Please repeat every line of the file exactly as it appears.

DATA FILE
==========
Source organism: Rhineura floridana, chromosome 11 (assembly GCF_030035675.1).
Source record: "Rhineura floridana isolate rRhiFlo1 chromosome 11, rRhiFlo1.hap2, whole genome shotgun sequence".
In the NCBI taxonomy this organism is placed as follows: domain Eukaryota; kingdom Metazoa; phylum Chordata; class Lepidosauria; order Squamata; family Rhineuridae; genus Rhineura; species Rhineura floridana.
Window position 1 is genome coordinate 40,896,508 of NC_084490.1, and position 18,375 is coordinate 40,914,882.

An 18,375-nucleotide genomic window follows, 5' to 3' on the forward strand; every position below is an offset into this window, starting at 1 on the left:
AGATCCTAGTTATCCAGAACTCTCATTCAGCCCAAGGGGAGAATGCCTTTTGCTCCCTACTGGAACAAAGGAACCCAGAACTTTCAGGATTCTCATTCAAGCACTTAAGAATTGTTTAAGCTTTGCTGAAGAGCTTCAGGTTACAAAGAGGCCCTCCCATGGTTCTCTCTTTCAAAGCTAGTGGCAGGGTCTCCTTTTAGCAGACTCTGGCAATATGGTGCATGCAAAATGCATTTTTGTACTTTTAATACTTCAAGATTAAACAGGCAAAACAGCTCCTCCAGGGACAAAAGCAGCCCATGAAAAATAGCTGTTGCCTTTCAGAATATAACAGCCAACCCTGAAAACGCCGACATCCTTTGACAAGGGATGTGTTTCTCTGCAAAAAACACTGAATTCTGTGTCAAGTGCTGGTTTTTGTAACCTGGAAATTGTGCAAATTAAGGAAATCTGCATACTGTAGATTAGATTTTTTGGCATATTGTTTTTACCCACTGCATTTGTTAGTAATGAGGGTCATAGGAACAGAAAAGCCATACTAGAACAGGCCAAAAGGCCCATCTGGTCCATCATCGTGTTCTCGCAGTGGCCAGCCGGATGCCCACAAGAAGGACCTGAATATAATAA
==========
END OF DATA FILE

Source organism: Rhineura floridana, chromosome 11 (assembly GCF_030035675.1).
Source record: "Rhineura floridana isolate rRhiFlo1 chromosome 11, rRhiFlo1.hap2, whole genome shotgun sequence".
In the NCBI taxonomy this organism is placed as follows: domain Eukaryota; kingdom Metazoa; phylum Chordata; class Lepidosauria; order Squamata; family Rhineuridae; genus Rhineura; species Rhineura floridana.
Window position 1 is genome coordinate 40,896,508 of NC_084490.1, and position 18,375 is coordinate 40,914,882.

An 18,375-nucleotide genomic window follows, 5' to 3' on the forward strand; every position below is an offset into this window, starting at 1 on the left:
AGATCCTAGTTATCCAGAACTCTCATTCAGCCCAAGGGGAGAATGCCTTTTGCTCCCTACTGGAACAAAGGAACCCAGAACTTTCAGGATTCTCATTCAAGCACTTAAGAATTGTTTAAGCTTTGCTGAAGAGCTTCAGGTTACAAAGAGGCCCTCCCATGGTTCTCTCTTTCAAAGCTAGTGGCAGGGTCTCCTTTTAGCAGACTCTGGCAATATGGTGCATGCAAAATGCATTTTTGTACTTTTAATACTTCAAGATTAAACAGGCAAAACAGCTCCTCCAGGGACAAAAGCAGCCCATGAAAAATAGCTGTTGCCTTTCAGAATATAACAGCCAACCCTGAAAACGCCGACATCCTTTGACAAGGGATGTGTTTCTCTGCAAAAAACACTGAATTCTGTGTCAAGTGCTGGTTTTTGTAACCTGGAAATTGTGCAAATTAAGGAAATCTGCATACTGTAGATTAGATTTTTTGGCATATTGTTTTTACCCACTGCATTTGTTAGTAATGAGGGTCATAGGAACAGAAAAGCCATACTAGAACAGGCCAAAAGGCCCATCTGGTCCATCATCGTGTTCTCGCAGTGGCCAGCCGGATGCCCACAAGAAGGACCTGAATATAATAA